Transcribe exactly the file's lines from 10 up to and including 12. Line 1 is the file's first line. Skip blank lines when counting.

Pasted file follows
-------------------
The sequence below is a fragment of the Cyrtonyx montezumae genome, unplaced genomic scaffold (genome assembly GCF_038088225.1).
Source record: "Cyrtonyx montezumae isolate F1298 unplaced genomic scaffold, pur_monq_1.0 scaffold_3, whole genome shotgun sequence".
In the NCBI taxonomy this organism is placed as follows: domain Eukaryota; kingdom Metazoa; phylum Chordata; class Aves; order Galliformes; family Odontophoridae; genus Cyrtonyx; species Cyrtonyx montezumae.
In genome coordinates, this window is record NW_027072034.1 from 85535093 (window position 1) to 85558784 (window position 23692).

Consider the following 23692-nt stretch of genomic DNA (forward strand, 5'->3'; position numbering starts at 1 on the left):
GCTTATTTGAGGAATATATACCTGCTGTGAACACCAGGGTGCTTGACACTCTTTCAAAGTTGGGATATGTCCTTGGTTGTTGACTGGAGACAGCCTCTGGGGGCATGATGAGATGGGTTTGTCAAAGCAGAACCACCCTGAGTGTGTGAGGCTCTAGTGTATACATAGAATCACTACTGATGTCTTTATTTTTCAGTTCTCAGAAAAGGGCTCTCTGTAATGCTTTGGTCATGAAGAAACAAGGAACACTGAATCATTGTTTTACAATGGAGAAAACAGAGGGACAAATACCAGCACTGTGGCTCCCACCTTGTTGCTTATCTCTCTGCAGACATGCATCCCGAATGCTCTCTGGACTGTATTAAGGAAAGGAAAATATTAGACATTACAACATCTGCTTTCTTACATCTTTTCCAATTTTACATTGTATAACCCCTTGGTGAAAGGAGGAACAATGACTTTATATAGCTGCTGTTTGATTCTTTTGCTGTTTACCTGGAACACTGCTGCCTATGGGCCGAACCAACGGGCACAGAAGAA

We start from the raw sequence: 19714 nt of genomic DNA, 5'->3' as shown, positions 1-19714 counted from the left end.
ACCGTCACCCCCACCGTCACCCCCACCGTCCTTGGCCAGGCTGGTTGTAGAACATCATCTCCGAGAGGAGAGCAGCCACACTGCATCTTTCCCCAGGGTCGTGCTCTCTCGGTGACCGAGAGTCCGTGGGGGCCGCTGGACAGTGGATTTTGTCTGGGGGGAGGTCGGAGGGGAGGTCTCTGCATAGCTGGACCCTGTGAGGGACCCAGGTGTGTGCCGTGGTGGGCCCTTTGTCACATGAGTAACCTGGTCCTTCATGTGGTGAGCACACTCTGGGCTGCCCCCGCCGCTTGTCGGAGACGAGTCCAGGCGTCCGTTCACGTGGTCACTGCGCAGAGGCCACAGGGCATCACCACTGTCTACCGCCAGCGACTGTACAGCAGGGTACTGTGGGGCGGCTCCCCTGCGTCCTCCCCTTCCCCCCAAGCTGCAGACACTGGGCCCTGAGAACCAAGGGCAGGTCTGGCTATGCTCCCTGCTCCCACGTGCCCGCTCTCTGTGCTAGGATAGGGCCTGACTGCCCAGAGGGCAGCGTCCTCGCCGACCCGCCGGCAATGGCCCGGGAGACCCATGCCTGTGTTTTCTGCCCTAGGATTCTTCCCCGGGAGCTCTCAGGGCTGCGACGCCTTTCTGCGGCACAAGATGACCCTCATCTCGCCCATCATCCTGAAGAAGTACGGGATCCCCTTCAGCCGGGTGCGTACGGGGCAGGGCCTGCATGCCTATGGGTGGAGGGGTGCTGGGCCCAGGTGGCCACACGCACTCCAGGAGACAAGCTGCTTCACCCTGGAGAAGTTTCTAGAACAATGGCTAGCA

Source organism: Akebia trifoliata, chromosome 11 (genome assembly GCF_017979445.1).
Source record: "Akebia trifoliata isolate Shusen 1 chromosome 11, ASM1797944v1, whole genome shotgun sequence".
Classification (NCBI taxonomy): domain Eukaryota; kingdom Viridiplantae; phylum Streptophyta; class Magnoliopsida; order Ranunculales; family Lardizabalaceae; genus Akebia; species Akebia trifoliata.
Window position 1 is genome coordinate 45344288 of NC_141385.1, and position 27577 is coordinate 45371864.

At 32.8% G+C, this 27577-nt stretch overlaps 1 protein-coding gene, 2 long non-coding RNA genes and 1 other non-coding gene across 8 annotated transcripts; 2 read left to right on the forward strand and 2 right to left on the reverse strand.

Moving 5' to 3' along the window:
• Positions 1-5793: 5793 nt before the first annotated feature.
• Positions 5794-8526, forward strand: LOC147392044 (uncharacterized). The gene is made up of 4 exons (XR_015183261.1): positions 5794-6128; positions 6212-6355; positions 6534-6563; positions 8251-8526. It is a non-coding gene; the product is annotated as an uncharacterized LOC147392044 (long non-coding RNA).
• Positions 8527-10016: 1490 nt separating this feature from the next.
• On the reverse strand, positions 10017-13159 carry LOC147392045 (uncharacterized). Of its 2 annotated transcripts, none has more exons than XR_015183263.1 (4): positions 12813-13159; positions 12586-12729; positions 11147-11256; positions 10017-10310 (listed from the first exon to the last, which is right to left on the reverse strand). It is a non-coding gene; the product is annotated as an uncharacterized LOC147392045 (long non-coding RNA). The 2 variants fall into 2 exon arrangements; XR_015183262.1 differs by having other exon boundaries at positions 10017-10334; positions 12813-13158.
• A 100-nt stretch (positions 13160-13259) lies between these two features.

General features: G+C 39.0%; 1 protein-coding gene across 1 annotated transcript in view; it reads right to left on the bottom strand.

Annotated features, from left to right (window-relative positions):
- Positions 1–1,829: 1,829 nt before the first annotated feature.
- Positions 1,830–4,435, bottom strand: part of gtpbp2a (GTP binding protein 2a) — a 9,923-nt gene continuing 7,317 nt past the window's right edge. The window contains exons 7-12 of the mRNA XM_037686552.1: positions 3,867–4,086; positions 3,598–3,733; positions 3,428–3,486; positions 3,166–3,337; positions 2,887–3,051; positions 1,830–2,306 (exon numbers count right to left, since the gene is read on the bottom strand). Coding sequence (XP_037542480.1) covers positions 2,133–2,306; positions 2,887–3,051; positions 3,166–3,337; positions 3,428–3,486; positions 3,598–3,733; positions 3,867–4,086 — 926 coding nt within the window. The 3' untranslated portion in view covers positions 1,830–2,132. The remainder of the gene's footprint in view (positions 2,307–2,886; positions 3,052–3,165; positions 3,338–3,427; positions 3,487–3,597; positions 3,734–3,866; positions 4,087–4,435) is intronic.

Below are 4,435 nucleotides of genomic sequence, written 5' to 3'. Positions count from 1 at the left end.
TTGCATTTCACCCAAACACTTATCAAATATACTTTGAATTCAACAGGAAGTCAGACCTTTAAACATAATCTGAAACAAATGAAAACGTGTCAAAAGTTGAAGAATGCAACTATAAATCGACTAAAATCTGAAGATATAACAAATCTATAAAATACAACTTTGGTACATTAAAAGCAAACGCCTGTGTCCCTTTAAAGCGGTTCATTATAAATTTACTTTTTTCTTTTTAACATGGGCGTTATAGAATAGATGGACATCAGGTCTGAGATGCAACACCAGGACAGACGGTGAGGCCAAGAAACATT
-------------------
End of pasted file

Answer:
Source record: "Akebia trifoliata isolate Shusen 1 chromosome 11, ASM1797944v1, whole genome shotgun sequence".
Classification (NCBI taxonomy): domain Eukaryota; kingdom Viridiplantae; phylum Streptophyta; class Magnoliopsida; order Ranunculales; family Lardizabalaceae; genus Akebia; species Akebia trifoliata.
Window position 1 is genome coordinate 45344288 of NC_141385.1, and position 27577 is coordinate 45371864.